Meaning of “long” in the English Dictionary

"long" in British English

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longadjective

uk /lɒŋ/ us /lɑːŋ/

long adjective (TIME)

A1 continuing for a large amount of time:

a long film/meeting
I've been waiting a long time.
It's a long time since I worked there.
Apparently the sessions are an hour long.

More examples

  • Passengers could face long delays.
  • She had a long career in films.
  • She gave him a long, lingering kiss.
  • They had a long and happy marriage.
  • After a long, awkward pause someone asked a question.

long adjective (DISTANCE)

A1 being a distance between two points that is more than average or usual:

long hair
long legs
a long dress
There was a long queue at the post office.
We're still a long way from the station.

More examples

  • He noticed her long delicate fingers.
  • It's a heck of a long way to the nearest shop from here.
  • I love going on long journeys.
  • There's a long flight of steps ascending to the cathedral doors.
  • The island has long golden beaches fringed by palm trees.

long adjective (MANY WORDS)

A2 used to describe a piece of writing that has a lot of pages or words:

More examples

  • I got a lovely long newsy letter from Bec.
  • His speech was long and dull.
  • He is well known to the police and has a long criminal record .
  • Your conclusion is good, but the final sentence is too long and complicated.
  • It gives you a sense of achievement if you actually make it to the end of a very long book.

longadverb

uk /lɒŋ/ us /lɑːŋ/

long adverb (TIME)

A2 used to mean "(for) a long time", especially in questions and negative sentences:

Have you been waiting (for) long?
I'm just writing a letter but it won't take long.
How long have you been in England?
Don't rush - take as long as you like.
We've been walking all day long.
I've known her longer than you have.
I won't be staying much longer.

C2 a long period of time before or after something:

She left the house long before I arrived.
It wasn't long before he was back with his family.
He did not join them until long after they had eaten.

used with the past participle or the -ing form of the verb to mean that a state or activity has continued for a long time:

long-serving employees

More examples

  • So how long have you been married to Nicky?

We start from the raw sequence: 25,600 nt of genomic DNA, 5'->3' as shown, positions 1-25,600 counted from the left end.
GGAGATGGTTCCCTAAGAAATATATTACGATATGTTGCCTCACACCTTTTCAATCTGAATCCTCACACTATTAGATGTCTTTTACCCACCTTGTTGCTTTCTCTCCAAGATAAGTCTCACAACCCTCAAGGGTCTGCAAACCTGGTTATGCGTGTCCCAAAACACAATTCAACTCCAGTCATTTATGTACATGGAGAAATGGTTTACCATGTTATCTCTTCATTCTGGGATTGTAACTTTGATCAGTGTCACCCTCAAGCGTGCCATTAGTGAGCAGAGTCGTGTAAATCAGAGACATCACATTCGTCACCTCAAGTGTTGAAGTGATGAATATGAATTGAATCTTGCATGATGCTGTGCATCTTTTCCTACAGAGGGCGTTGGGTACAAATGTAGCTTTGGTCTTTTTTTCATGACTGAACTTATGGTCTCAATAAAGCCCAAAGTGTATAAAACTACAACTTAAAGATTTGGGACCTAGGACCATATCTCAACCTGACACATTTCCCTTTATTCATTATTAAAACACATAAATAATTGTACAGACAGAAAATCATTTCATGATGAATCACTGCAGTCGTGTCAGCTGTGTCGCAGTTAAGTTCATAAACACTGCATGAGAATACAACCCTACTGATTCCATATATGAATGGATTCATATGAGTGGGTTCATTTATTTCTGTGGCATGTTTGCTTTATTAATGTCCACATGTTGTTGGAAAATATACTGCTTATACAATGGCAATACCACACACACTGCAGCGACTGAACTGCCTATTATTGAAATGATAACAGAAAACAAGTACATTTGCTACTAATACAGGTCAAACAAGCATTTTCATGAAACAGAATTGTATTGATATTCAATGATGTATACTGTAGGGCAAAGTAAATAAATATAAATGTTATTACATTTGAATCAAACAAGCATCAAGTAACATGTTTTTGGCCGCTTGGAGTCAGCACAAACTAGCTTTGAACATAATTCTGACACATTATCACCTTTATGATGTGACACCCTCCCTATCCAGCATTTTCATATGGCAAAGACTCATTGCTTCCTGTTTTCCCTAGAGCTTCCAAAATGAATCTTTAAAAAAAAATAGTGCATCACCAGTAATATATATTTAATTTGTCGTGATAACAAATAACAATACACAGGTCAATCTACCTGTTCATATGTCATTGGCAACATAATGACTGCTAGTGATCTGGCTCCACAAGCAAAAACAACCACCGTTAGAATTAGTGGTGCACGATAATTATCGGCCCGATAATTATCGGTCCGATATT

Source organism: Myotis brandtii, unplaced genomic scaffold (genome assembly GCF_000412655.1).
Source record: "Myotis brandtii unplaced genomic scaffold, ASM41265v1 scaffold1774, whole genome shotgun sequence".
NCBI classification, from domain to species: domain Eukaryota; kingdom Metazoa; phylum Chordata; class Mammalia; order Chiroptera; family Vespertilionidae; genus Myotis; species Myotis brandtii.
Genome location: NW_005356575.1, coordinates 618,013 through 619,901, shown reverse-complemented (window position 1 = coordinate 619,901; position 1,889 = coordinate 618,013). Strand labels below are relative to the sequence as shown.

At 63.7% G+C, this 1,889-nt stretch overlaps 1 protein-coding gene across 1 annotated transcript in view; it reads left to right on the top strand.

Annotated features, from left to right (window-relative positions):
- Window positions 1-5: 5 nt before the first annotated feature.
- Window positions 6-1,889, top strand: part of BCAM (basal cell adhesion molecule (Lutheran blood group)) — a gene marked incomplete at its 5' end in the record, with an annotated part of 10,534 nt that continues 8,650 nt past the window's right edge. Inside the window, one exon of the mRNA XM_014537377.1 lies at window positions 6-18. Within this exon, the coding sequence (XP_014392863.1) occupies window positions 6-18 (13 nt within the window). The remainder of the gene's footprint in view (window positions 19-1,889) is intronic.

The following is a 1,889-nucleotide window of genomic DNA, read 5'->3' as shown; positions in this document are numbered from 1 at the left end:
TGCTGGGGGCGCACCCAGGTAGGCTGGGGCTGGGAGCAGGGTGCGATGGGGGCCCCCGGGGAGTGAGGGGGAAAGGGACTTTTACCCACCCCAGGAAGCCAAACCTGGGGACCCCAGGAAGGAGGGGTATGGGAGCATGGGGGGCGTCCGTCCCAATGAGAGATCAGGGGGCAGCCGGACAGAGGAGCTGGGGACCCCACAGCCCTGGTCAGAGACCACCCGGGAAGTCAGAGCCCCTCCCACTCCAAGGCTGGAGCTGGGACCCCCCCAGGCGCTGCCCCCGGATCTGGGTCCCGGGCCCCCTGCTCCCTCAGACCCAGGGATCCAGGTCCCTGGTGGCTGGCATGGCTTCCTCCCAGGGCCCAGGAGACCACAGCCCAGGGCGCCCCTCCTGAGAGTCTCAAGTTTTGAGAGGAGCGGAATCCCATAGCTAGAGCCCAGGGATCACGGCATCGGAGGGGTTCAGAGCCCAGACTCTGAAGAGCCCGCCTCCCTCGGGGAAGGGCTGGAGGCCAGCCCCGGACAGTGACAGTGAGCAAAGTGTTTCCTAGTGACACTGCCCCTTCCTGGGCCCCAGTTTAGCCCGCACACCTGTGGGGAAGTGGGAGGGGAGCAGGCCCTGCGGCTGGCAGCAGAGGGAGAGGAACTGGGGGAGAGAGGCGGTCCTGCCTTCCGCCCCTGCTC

• Changes to the tax system are long overdue.
  • How long did Queen Victoria reign?
  • He's been single so long now, I don't think he'll ever marry.
  • I do apologize - my train was delayed. I hope you haven't been waiting long.

long adverb (IF)

as/so long as

More examples

  • Windsurfing is perfectly safe as long as you use some common sense.
  • So long as he's happy - that's all that matters .
  • Goods are exchangeable as long as they are returned in good condition.
  • I don't foresee any difficulties so long as we keep within budget.
  • I don't mind being woken up once or twice in the middle of the night by my flatmate so long as she doesn't make a habit of it .

B1 used to say that something must happen before something else can happen:

I can come as long as I can leave by 4.00.
Bring your friends by all means - just so long as I know how many are coming.

Grammar

longverb

uk /lɒŋ/ us /lɑːŋ/ formal

longnoun

uk /lɒŋ/ us /lɑːŋ/

(Definition of “long” from the Cambridge Advanced Learner’s Dictionary & Thesaurus © Cambridge University Press)

"long" in American English

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longadjective [ -er/-est only ]

us /lɔŋ/

long adjective [ -er/-est only ] (DISTANCE)

being a distance between two points that is more than average or usual, or being of a particular length:

There was a long line at the post office.
When I was young I wore my hair long.
We’re still a long way from the station (= a great distance).

A long piece of writing, such as a book or story, has many words:

It’s a long book – over 600 pages.
Long underwear

Long underwear is long johns.

long adjective [ -er/-est only ] (TIME)

being an amount of time that is more than average or usual, or being of a particular amount of time:

The days are longer in summer than in winter.
We had to wait a long time to see the doctor.
We went away for a long weekend in April (= Saturday, Sunday, and an extra day or days).

Something that is long-lost has not been seen for many years before appearing suddenly:

A long-lost diary was discovered among his papers.

longverb [ I ]

us /lɔŋ/

long verb [ I ] (WANT)

to want something very much:

[ + to infinitive ] She longed to move out of the city.

(Definition of “long” from the Cambridge Academic Content Dictionary © Cambridge University Press)

"long" in Business English

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longadjective

uk /lɒŋ/ us

FINANCE, STOCK MARKET used to describe the situation in which you buy and keep shares, etc. because you expect them to rise in value and make a profit:

Nobody wants to be long on stocks over a weekend of economic uncertainty, because stocks may fall sharply in value when markets reopen on Monday.
do/have/work long hours/days

WORKPLACE to work more hours each day than people usually do:

In spite of the New Deal, junior doctors are still working dangerously long hours.

longadverb

uk /lɒŋ/ us FINANCE, STOCK MARKET
go long (on sth)

FINANCE, STOCK MARKET to buy or keep shares, etc. because you expect their price to rise, so that you can make a profit:

The prospects for domestic demand growth in the eurozone are not great, so why not go long on sterling, where the prospects for domestic demand growth are still looking optimistic?

(Definition of “long” from the Cambridge Business English Dictionary © Cambridge University Press)